My father received a lot of credit for what he did in New Rochelle but what is sometimes lost on this case, and other school desegregation cases, is the role of women of color. It was great that my father was able to apply a strategy that would force such monumental change, but this never would have happened without the mothers who stood up to an unjust system and said they would not allow their child to have an inferior education. Like Harlem before it, Taylor is a story of Black women empowerment. They were the agents of change and the roots of their effort are found in the amazing women of color who lead us today. So, in commemorating this case we are also commemorating the sacrifices of women of color.

Finally, I often think of one of my father’s quotes during the case, “The difference between the South and the North is that in the South their racists wear white sheets, in the North our’s wear Brooks Brother suits.” I would often ask my father about that quote and he would talk to me about the insidious nature of racism when it is cloaked behind other messaging. In New Rochelle they would tell the Black community that the Lincoln School was simply a “neighborhood school.” It was not racism that dictated that the students would attend an inferior school but where they lived. Never mind that white students, who literally lived across the street from Lincoln, went to different schools. As we look back at Taylor, 60-years later, the political dog whistles of race continue to be alive, well and must be part of a deeper discussion of race.

On Monday, January 24th at 2 pm, The Lincoln Park Conservancy (TLPC) will hold a Facebook Live event to kick-off the 60th commemoration of the Taylor v. Board of Education of the City of New Rochelle ( The event will include guest speakers including some of the children who were part of the Taylor case to reflect on their memories. The opening event will be a prelude to a series of events TLPC will hold culminating in May with the world premier of Leveling Lincoln (, a documentary film that examines the Taylor case and its impact on those children who grew up during those times.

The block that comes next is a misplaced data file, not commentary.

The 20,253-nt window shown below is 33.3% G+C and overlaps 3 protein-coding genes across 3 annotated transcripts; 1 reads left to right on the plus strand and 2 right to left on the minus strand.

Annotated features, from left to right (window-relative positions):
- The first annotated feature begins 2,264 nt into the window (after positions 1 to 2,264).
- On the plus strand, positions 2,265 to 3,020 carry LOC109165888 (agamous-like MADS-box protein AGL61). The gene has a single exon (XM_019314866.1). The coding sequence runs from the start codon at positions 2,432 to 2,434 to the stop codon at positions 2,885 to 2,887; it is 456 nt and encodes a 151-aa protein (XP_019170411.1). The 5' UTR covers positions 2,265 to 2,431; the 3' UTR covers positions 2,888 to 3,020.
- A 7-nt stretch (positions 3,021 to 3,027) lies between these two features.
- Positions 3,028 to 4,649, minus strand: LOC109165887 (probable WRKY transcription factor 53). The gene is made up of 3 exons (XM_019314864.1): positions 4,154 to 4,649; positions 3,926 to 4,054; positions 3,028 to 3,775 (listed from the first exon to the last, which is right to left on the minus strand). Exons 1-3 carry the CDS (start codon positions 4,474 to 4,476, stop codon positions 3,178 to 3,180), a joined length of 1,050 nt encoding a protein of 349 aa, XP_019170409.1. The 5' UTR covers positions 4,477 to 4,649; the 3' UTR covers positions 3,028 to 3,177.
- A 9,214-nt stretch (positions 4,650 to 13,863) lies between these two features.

As a TLPC Board Member, I would like to thank Verizon for their generous donation to all us to promote this important and historic case. I would also like to thank Dan Klores Communications for providing their assistance as we navigate the public relations landscape. It is always difficult to raise funding for a not-for-profit so the efforts by these two companies is greatly appreciated. TLPC is an important part of the New Rochelle fabric. It is a not-for-profit organization based in New Rochelle that is dedicated to maintaining the rich history of the Lincoln Avenue corridor. TLPC also provides a community garden at the site of the Lincoln School where they teach sustainability to the community and healthy living. Soon the TLPC will enter a new building in New Rochelle that will be home to the Media Center. The Center will train community residents, young and old, how to produce, livestream and podcast locally produced creative content on all streaming and social media platforms. Finally, I would like to thank the leadership of Linda Tarrant-Reid, Executive Director of TLPC, for her tireless events as well as the rest of the TLPC Board of Directors.

Paul Zuber is Senior Vice President at ASA Government Affairs and a Board Member of The Lincoln Park Conservancy.